Monday, January 21, 2008


I was 12 years old when Dr. King was killed in Memphis. Growing up in northern New Jersey, I remember the riots in Newark and other cities in the summer of 1967. I remember a neighbor inviting my father to join him and other vigilante-bigots in going to Newark to beat up any black person who might be unlucky enough to be targeted for such senseless brutality (Dad stayed home -- my parents were appalled by the violence but sympathetic with the plight of the Negroes. They didn't teach their children to hate, but they thought the civil rights protesters were pushing too hard, and hurting their own cause).

That fall, I started eigth grade and my homeroom teacher was Sister Eileen Marie, a sincere but baffling woman known by the derisive nickname "Fish" among the smart-mouths at St Phillip's School. Sr. Eileen Marie was very deeply involved in issues of social justice and racial harmony - but my hometown was lily-white and I really didn't get it. I thought she was more than a little bit nuts. Still, I was picking up the vibe of the times: it was tense, unhappy, and pessimistic -- would there be more violence? Were the prayers of Sr. Eileen Marie ever to be answered, or was God laughing her off like the kids in my eighth-grade class? Was it too much to ask - just too much change for America?

In the years that followed - as I completed my education and entered a more diverse world of work and of living in a much more integrated community than the one I had grown-up in - I came to understand a great deal about our long-troubled and profoundly and pathologically unjust experience with race in America. I read the history of the civil rights movement, and especially valued the three-volume work of Taylor Branch for its close rendering of the the details of that struggle, and of the role of Dr King.

When I think of great Americans, Washington and Lincoln come to mind, of course: Washington, for resisting the monarchical suggestions of his admirers and maintaining the republican ideal; Lincoln for his commitment to the ideals of the Declaration of Independence and the pragmatic genius necessary to protect those ideals; and King for changing the hearts of a nation and moving us forward, dramatically, towards the day when his dream of racial justice and harmony would become fact.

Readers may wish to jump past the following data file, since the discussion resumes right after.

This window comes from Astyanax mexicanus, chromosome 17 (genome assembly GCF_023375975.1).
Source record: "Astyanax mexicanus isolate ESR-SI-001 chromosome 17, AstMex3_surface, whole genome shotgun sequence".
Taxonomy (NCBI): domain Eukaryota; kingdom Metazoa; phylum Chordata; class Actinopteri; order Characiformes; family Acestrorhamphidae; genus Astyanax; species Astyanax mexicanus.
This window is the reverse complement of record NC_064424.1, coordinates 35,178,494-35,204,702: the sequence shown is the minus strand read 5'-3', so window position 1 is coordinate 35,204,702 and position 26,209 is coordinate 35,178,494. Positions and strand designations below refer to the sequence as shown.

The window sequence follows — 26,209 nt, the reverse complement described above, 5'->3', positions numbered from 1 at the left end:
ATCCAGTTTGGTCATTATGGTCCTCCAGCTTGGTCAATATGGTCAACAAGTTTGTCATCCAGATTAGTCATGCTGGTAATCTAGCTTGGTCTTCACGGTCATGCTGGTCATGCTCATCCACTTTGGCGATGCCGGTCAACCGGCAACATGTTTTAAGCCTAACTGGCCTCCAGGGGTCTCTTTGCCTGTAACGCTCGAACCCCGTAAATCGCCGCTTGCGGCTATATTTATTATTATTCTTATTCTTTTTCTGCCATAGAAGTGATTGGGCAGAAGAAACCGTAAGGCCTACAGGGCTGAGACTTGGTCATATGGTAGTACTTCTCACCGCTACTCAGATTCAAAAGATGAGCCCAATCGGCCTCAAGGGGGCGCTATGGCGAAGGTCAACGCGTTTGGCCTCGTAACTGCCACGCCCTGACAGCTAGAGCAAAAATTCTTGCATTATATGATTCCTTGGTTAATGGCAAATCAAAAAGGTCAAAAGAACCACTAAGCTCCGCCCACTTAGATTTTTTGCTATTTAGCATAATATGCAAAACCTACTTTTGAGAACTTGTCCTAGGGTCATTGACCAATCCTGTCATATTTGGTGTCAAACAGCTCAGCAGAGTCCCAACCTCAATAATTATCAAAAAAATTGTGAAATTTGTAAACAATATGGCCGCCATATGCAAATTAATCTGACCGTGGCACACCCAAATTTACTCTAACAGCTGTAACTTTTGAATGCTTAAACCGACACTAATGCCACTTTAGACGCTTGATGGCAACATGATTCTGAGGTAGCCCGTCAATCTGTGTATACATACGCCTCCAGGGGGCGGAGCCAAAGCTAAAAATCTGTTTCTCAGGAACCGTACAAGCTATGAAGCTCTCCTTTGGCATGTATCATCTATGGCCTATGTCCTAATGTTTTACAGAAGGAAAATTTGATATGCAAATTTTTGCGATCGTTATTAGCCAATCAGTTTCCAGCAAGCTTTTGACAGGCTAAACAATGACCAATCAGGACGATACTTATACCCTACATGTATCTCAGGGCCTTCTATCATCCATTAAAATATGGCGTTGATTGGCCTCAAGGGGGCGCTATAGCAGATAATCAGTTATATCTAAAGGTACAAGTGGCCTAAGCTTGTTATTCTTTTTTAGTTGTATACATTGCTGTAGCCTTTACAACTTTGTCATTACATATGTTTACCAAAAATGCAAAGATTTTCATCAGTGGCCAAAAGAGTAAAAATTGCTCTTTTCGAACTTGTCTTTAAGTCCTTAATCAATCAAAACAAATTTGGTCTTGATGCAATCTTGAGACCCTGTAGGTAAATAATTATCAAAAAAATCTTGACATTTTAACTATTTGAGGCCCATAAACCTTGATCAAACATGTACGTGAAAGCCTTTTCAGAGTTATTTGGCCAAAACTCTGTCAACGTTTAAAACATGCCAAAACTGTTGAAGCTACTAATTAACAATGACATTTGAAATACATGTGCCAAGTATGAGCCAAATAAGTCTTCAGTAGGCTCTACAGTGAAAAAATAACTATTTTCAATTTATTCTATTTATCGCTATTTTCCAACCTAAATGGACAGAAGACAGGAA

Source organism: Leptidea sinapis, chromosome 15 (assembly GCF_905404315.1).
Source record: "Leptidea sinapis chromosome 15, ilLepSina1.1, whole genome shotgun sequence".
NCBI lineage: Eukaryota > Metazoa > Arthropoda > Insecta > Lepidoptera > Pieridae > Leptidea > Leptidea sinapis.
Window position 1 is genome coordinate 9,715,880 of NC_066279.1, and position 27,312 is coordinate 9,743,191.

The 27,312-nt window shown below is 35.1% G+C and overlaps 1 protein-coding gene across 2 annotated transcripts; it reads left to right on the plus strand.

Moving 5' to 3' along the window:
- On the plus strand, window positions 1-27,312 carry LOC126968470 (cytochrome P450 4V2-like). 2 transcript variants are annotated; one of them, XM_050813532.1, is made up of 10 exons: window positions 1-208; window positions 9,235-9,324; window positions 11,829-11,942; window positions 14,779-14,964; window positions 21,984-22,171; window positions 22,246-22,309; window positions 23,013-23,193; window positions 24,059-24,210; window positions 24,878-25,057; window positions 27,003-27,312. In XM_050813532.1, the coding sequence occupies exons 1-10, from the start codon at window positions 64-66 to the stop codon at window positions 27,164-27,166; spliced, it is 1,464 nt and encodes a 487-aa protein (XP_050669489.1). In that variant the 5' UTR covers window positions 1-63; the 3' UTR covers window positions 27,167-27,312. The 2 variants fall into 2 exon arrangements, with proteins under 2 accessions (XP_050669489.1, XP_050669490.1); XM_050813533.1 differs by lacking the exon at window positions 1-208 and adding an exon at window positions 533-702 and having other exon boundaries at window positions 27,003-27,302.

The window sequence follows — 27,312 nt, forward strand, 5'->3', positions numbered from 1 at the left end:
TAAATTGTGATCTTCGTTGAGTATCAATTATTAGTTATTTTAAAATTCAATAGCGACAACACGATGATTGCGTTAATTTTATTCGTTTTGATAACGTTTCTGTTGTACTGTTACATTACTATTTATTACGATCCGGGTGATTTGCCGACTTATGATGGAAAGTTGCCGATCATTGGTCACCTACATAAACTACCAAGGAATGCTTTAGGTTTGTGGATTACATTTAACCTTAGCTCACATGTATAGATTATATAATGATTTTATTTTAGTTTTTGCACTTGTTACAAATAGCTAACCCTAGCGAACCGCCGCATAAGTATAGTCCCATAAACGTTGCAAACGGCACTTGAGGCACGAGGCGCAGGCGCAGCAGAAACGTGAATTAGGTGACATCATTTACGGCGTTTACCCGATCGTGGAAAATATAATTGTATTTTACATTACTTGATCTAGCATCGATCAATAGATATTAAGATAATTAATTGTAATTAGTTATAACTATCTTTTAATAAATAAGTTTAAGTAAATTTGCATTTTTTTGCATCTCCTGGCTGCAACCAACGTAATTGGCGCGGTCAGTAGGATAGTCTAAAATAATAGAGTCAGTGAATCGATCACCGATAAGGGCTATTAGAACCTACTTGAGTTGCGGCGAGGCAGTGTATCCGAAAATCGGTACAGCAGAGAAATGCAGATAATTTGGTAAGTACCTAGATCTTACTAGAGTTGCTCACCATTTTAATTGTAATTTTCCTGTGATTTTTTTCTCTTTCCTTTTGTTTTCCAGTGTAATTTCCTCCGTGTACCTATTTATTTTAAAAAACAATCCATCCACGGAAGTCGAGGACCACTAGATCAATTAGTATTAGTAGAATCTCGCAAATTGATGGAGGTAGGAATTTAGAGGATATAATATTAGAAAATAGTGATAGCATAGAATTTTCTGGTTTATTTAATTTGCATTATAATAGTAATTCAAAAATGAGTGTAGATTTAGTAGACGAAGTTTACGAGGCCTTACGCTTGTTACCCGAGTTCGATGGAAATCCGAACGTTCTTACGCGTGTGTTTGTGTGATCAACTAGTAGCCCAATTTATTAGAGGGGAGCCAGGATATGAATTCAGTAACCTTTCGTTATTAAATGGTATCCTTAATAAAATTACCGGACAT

It may be hard for people much younger than myself to see it, but for me the change in American racial attitudes have changed dramatically since 1968. There's no doubt in my mind that we still have race issues in America, or that we still have a large problem with race-related social injustice. There's also no doubt in my mind that the advances in civil rights for blacks, women, gays, Jews and other Americans, are the legacy of a man whose conscience, courage, vision, oratory, and ultimate blood sacrifice won over the hearts and minds of the nation.

In 2008, now almost 40 years since Dr King was assassinated, I am grateful to a man I know mostly from books and film. King showed us the gap between our reality and our ideals, and inspired us to close that gap. Were he alive today, I think he would still be hard at work - but I think he would also agree with my view that we have come a remarkably long way.

Barack Obama is running for President, and his race is not an issue. Whether he will be "ready on day one", whether his health insurance plan should include a "Mandatory" provision, whether his Iraq exit plan is fast enough, and whether he is too moderate to fight the GOP -- these are the decision factors being weighed, and not the color of his skin.

Sister Eileen Marie's prayers have not all been answered, and the challenges of social justice are still before us, but in 2008 we have come so far that we can be optimistic about the tasks still ahead of us. I hope my own children will say when they are 52 that this noble cause advanced dramatically in their lifetimes.

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